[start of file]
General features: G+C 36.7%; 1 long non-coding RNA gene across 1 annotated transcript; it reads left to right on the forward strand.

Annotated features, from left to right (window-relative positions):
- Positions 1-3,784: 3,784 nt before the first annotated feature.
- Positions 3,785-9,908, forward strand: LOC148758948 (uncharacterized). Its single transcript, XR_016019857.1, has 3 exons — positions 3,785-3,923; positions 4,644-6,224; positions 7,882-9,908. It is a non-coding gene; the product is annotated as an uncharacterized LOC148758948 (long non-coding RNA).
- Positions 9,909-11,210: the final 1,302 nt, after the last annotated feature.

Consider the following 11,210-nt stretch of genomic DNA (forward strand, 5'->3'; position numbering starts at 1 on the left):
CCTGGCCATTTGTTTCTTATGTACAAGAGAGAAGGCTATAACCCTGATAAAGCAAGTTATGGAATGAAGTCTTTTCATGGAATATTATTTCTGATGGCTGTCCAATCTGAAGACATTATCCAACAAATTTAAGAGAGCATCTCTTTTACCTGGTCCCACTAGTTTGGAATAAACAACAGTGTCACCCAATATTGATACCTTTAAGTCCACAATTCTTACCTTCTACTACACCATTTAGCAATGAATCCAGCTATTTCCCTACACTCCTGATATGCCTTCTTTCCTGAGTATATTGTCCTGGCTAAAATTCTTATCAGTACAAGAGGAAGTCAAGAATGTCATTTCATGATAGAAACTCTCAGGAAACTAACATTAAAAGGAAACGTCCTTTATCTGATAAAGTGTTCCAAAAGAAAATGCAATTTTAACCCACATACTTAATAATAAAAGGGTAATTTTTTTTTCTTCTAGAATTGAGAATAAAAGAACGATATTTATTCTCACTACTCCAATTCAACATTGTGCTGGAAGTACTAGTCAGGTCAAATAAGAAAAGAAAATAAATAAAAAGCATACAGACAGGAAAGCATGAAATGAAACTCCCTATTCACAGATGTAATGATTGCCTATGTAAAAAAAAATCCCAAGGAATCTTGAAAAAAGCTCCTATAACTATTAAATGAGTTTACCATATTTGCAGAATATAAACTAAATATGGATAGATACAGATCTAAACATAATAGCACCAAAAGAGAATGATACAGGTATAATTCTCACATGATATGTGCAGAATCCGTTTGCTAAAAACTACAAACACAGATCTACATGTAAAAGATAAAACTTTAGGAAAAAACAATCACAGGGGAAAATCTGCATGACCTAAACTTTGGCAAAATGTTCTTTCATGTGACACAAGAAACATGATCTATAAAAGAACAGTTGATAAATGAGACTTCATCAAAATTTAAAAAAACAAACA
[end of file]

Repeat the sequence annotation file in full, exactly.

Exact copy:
General features: G+C 36.7%; 1 long non-coding RNA gene across 1 annotated transcript; it reads left to right on the forward strand.

Annotated features, from left to right (window-relative positions):
- Positions 1-3,784: 3,784 nt before the first annotated feature.
- Positions 3,785-9,908, forward strand: LOC148758948 (uncharacterized). Its single transcript, XR_016019857.1, has 3 exons — positions 3,785-3,923; positions 4,644-6,224; positions 7,882-9,908. It is a non-coding gene; the product is annotated as an uncharacterized LOC148758948 (long non-coding RNA).
- Positions 9,909-11,210: the final 1,302 nt, after the last annotated feature.

Consider the following 11,210-nt stretch of genomic DNA (forward strand, 5'->3'; position numbering starts at 1 on the left):
CCTGGCCATTTGTTTCTTATGTACAAGAGAGAAGGCTATAACCCTGATAAAGCAAGTTATGGAATGAAGTCTTTTCATGGAATATTATTTCTGATGGCTGTCCAATCTGAAGACATTATCCAACAAATTTAAGAGAGCATCTCTTTTACCTGGTCCCACTAGTTTGGAATAAACAACAGTGTCACCCAATATTGATACCTTTAAGTCCACAATTCTTACCTTCTACTACACCATTTAGCAATGAATCCAGCTATTTCCCTACACTCCTGATATGCCTTCTTTCCTGAGTATATTGTCCTGGCTAAAATTCTTATCAGTACAAGAGGAAGTCAAGAATGTCATTTCATGATAGAAACTCTCAGGAAACTAACATTAAAAGGAAACGTCCTTTATCTGATAAAGTGTTCCAAAAGAAAATGCAATTTTAACCCACATACTTAATAATAAAAGGGTAATTTTTTTTTCTTCTAGAATTGAGAATAAAAGAACGATATTTATTCTCACTACTCCAATTCAACATTGTGCTGGAAGTACTAGTCAGGTCAAATAAGAAAAGAAAATAAATAAAAAGCATACAGACAGGAAAGCATGAAATGAAACTCCCTATTCACAGATGTAATGATTGCCTATGTAAAAAAAAATCCCAAGGAATCTTGAAAAAAGCTCCTATAACTATTAAATGAGTTTACCATATTTGCAGAATATAAACTAAATATGGATAGATACAGATCTAAACATAATAGCACCAAAAGAGAATGATACAGGTATAATTCTCACATGATATGTGCAGAATCCGTTTGCTAAAAACTACAAACACAGATCTACATGTAAAAGATAAAACTTTAGGAAAAAACAATCACAGGGGAAAATCTGCATGACCTAAACTTTGGCAAAATGTTCTTTCATGTGACACAAGAAACATGATCTATAAAAGAACAGTTGATAAATGAGACTTCATCAAAATTTAAAAAAACAAACA